Citing Sources on Omeka

This page models citations for Omeka-hosted projects. As the Columbia University Undergraduate Guide to Academic Integrity states, "You must cite all sources that have directly or indirectly contributed to your analysis, synthesis, and/or argument in the work you submit."[1] The Chicago Manual of Style states, furthermore, that writers must "identify the sources of direct quotations or paraphrases and of any facts or opinions not generally known or easily checked."[2]

In order to cite sources in your Omeka website, place a number in square brackets where you would normally put a footnote and bold it. Write out the citation as a footnote with the corresponding number at the bottom of your text block, or in a separate text block at the bottom of the page.

Citation numbering should proceed sequentially (1, 2, 3 ...). It is up to you whether you number your citations sequentially throughout your exhibit, or whether you begin again at 1 with each new page. As in a regular paper, each citation must receive its own number, even if you are citing the same source. This is so that each citation can provide a specific page number for the source of the information given. You may, however, shorten citations of previously cited sources according to the parameters of your chosen citations style.[3]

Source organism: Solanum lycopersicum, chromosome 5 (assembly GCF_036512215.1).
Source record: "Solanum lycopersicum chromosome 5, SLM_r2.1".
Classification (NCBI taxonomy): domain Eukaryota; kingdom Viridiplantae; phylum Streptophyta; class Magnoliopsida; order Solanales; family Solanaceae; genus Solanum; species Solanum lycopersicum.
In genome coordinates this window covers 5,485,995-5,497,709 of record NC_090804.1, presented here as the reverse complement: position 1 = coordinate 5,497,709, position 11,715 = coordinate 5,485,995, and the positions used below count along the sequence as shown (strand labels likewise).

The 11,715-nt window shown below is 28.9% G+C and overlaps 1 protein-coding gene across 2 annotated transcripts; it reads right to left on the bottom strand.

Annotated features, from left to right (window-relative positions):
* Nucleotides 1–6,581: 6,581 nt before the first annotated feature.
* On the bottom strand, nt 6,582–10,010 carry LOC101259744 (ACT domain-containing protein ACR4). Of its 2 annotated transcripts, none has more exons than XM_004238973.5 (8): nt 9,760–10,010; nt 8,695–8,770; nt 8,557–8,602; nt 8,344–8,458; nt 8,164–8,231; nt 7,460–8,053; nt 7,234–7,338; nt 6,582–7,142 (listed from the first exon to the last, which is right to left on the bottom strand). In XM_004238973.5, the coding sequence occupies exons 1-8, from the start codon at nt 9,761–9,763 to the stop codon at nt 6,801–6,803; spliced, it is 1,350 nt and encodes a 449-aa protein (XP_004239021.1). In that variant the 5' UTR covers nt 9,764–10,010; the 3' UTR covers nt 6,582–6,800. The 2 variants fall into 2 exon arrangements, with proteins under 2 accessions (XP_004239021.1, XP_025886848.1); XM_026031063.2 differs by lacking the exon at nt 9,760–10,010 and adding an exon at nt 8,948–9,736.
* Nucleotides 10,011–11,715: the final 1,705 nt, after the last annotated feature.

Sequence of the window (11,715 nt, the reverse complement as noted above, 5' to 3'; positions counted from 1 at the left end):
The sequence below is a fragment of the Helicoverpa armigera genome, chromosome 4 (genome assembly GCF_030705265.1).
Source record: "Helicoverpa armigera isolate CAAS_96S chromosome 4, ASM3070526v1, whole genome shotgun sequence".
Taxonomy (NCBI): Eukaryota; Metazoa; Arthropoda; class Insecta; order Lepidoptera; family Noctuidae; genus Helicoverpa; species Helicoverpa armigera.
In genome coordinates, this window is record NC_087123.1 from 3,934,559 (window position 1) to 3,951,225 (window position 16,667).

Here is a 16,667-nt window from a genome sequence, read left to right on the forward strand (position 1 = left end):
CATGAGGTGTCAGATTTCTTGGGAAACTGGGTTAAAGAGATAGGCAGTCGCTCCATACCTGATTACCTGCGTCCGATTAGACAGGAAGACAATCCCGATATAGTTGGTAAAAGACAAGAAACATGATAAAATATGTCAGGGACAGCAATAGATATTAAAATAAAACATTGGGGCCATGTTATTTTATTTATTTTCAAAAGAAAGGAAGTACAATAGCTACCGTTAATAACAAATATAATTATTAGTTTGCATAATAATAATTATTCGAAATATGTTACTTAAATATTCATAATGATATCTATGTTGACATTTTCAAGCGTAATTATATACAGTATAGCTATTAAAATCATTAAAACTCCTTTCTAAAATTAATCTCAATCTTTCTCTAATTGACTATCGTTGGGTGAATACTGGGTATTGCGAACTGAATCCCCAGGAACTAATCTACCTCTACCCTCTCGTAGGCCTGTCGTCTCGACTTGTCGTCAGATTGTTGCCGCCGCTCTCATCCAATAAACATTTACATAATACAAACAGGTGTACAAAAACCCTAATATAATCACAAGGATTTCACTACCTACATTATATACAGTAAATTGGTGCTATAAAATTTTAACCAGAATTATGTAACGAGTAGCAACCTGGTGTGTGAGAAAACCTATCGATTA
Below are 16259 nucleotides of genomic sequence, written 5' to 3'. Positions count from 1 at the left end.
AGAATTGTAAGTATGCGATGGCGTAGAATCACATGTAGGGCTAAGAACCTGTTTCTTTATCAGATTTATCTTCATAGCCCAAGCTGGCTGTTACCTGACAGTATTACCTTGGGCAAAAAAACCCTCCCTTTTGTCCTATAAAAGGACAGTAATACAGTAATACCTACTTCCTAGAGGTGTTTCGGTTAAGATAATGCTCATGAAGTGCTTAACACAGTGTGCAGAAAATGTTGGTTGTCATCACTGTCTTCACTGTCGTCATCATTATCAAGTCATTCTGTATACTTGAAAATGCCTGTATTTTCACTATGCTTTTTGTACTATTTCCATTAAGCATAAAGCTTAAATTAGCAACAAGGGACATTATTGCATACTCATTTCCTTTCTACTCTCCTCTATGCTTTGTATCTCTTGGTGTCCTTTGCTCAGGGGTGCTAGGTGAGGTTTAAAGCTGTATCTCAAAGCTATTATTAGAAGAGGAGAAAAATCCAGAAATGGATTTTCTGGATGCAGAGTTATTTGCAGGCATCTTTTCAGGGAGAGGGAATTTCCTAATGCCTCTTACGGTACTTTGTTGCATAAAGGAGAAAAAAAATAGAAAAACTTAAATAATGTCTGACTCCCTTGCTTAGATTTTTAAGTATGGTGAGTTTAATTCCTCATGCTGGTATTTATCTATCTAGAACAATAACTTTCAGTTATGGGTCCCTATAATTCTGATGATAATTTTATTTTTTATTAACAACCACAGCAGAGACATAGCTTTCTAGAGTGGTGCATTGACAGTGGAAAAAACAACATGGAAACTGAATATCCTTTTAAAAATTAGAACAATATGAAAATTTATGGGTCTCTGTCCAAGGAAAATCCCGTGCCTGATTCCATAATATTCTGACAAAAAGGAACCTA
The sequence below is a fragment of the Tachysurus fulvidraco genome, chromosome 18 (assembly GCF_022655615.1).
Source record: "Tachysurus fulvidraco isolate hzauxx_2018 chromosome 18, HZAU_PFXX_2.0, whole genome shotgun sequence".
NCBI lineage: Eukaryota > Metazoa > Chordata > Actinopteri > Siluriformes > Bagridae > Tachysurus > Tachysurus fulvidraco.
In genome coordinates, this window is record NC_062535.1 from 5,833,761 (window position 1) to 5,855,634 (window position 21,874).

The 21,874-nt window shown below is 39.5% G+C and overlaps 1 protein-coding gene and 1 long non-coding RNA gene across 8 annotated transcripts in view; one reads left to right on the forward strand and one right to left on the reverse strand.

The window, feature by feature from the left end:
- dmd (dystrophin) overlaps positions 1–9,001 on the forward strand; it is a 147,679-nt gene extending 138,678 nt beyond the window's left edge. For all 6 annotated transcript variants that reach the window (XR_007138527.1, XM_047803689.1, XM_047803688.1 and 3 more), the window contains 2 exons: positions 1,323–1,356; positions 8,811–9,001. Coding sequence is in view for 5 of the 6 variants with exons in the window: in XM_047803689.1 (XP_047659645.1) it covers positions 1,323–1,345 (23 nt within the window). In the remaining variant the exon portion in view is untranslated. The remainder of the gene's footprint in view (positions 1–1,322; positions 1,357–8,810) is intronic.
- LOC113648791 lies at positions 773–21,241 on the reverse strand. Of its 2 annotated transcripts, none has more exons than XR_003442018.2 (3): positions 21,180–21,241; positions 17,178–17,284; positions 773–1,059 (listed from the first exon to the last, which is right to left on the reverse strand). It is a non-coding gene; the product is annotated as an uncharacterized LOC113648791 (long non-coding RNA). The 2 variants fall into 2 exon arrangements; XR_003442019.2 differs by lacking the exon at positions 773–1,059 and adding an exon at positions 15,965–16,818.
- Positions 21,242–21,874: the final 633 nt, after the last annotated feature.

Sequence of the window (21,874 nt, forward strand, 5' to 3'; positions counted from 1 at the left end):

In addition to footnote citations throughout your exhibit, you must also include a bibliography on the final page of the exhibit listing all sources consulted and cited for the project.



1. "When to Cite Sources," Columbia College, accessed 4/5/2017,

2. The Chicago Manual of Style, 16th edition (Chicago: University of Chicago Press, 2010), 655.

3. The Chicago Manual of Style, 667.

Assignment Prompt